The masses set out on their quest, which for many was also a final journey. The first Crusade took three years, from 1096 to 1099, and only a very few of the tens of thousands who set out on the Crusades reached the Holy Land. Far fewer returned to their homes in Europe.

Why Not Kill the Jews at Home?

"Why should we pursue the enemies of the Christian hope at the other end of the world, while people such as the Jews who are far worse than the Moslems, are allowed to blaspheme, to condemn and to castigate all that is holy to Christianity, with brashness, while no one protests? How can zeal burn in the hearts of the Christians as long as the avowed enemies of our leader and his believers live at peace before our very eyes?" a monk of that period asked rhetorically.

This very same question was asked of those who joined the Crusade. Their very numbers, with the atmosphere of the times, enhanced and increased the religious frenzy.

Before their very eyes were Jews, who were said to be cursed killers of their founder. Aside from the religious motives, which were quite strong, many also resented the fact that Jews were always lending money to Christians, in part because they were often barred from doing much else.

While the monarchy insisted on law and order and obligated the farmers and the poor to return their debts to the Jews, the Popes promised that whoever joined the "Holy Crusade" would be forgiven his debts. The Jews were near at hand, or near at sword, while "the holy city" -- that very city which until then had been considered an ethereal, celestial, barely real city, was somewhere over the dark mountains.

"As they passed through the villages where Jews lived, they said to each other: `We are going on a long pilgrimage, in order to search for the house of the anathema and to destroy the Moslems. First let us take revenge on the Jews among us, whose forefathers killed [oso ho'ish] and crucified him. Let us first destroy them, so that either the name of Israel is wiped out (cholila) or they become like us," related Reb Shlomo ben Reb Shimon in his memoirs about the gezeiros of the year 4856 ("Tatnu" -- 1096).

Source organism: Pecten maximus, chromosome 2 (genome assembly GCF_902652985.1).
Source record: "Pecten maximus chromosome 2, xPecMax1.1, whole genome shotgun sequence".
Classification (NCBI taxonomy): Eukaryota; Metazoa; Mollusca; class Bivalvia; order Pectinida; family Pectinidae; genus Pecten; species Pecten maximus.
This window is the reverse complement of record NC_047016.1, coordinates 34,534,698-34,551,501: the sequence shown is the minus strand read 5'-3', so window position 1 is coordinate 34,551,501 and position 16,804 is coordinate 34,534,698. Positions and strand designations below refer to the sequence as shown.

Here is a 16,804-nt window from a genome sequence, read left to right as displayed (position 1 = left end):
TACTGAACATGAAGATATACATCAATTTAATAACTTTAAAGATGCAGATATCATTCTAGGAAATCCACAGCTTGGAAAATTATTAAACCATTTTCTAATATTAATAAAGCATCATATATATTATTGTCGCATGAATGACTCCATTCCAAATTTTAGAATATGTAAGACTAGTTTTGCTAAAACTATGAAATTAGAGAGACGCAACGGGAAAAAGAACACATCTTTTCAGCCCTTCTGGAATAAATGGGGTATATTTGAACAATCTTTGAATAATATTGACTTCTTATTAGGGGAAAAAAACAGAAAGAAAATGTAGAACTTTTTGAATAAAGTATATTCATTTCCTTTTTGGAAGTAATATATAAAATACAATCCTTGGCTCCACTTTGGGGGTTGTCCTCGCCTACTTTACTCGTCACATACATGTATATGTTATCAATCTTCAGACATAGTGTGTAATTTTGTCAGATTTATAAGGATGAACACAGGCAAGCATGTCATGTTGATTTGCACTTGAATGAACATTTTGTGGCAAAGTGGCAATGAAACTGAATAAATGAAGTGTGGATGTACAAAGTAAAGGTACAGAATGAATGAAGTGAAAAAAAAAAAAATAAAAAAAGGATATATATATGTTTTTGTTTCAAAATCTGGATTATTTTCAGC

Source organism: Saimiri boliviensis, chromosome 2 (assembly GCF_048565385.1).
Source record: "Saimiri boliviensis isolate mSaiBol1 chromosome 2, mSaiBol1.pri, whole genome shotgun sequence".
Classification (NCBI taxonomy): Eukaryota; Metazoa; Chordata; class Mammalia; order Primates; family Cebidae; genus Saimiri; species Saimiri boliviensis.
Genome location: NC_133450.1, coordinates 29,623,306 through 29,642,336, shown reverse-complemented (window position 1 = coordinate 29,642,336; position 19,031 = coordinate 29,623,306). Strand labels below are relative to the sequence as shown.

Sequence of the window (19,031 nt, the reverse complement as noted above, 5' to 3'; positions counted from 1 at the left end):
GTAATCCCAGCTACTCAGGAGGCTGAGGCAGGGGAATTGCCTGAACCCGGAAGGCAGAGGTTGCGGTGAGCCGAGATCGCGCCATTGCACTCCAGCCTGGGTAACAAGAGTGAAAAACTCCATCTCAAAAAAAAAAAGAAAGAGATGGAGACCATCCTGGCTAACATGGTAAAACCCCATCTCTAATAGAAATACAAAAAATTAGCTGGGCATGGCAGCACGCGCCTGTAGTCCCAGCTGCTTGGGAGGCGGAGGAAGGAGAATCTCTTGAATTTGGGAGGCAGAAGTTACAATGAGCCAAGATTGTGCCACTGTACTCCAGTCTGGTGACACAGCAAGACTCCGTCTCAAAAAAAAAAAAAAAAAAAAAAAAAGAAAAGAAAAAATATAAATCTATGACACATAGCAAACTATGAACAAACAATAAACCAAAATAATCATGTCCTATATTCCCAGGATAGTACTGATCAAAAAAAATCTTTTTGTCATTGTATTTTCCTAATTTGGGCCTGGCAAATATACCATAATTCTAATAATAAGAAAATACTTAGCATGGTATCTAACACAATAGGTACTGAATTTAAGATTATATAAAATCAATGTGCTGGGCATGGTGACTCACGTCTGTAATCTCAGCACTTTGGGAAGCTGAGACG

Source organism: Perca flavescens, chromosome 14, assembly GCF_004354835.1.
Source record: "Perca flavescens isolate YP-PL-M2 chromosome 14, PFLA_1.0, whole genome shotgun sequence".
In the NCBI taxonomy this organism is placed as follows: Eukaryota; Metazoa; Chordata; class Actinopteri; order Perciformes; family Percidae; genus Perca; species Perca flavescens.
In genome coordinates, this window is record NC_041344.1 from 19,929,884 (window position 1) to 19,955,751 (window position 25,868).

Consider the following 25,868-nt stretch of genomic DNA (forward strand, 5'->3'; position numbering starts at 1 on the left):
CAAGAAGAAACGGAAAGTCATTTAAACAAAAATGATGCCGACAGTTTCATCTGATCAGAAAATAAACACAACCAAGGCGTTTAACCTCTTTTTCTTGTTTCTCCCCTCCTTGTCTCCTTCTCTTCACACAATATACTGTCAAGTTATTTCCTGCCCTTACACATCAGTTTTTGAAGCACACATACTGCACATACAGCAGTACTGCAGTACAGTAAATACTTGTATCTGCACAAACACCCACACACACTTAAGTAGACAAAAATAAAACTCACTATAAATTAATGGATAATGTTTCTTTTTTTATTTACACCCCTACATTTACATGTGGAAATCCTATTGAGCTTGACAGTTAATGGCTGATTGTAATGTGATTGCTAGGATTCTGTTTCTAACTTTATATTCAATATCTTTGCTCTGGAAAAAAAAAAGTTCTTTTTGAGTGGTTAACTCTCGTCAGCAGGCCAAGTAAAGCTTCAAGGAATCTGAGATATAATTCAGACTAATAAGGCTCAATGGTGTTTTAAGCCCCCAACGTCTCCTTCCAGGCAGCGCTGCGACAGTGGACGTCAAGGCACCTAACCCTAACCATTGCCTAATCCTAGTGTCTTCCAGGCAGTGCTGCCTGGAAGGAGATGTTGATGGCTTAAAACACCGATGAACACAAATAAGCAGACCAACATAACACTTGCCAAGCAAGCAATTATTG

The Jews of the Rhineland (the border region between France and Germany), which was the traditional route to Orient, suffered the first blow. They also weathered the first shock. Even though the Jews were persecuted in all generations, Europe's Jews until then had not suffered the massive type of assault which characterized the pogroms of the beginning of the second millennium. The decrees and the restrictions until that time were more the initiative of the ruling authorities than spontaneous unorganized outbursts.

Several German communities were severely hit in the period between Pesach and Shavuos of that year (1096): Speyer on 8 Iyar, Worms on 23 Iyar, Mains on 3 Sivan and Cologne on 6 Sivan. Massacres followed at Trier, Regensburg, Metz, Prague and many small communities throughout Bohemia. It was not until Tammuz that the butchery stopped, and then only because the Hungarians (non-Jewish) crushed the crusaders.

Those who had been forcibly baptized were often not allowed to return to Judaism openly. Many continued to practice in secret, but they had to live as Christians outwardly. In some cases they were allowed to return to Judaism.

In this case, the authorities for the most part were not against the Jews and tried to help. Even the Christian officials such as bishops tried to protect the Jews. However they were often unable to stop the power of the mob.


Reb Shlomo ben Reb Shimon, who related these accounts from the viewpoint of pure emunah, explains that all of the prayers, fasts and supplications went unanswered. "And their Father in Heaven did not answer them. He blocked their prayers, and enshrouded them in a cloud, because it was a decree from Him.

"This is the generation," says Reb Shlomo. "It was chosen before Him because it had the strength and the courage to stand in His heichal, to do His will, and to sanctify His great name in His world.

"One great and pious woman chose slaughter al kiddush Hashem. She was the first of the slaughtered in all of the communities. The remaining survivors were saved by the Bishop, without being baptized."

This took place in Speyer on 8 Iyar. The Jews hid in the synagogue, and the mob could not break in. Those they found outside they offered a choice of baptism or death. One famous woman chose death, and inspired many more over the next two centuries.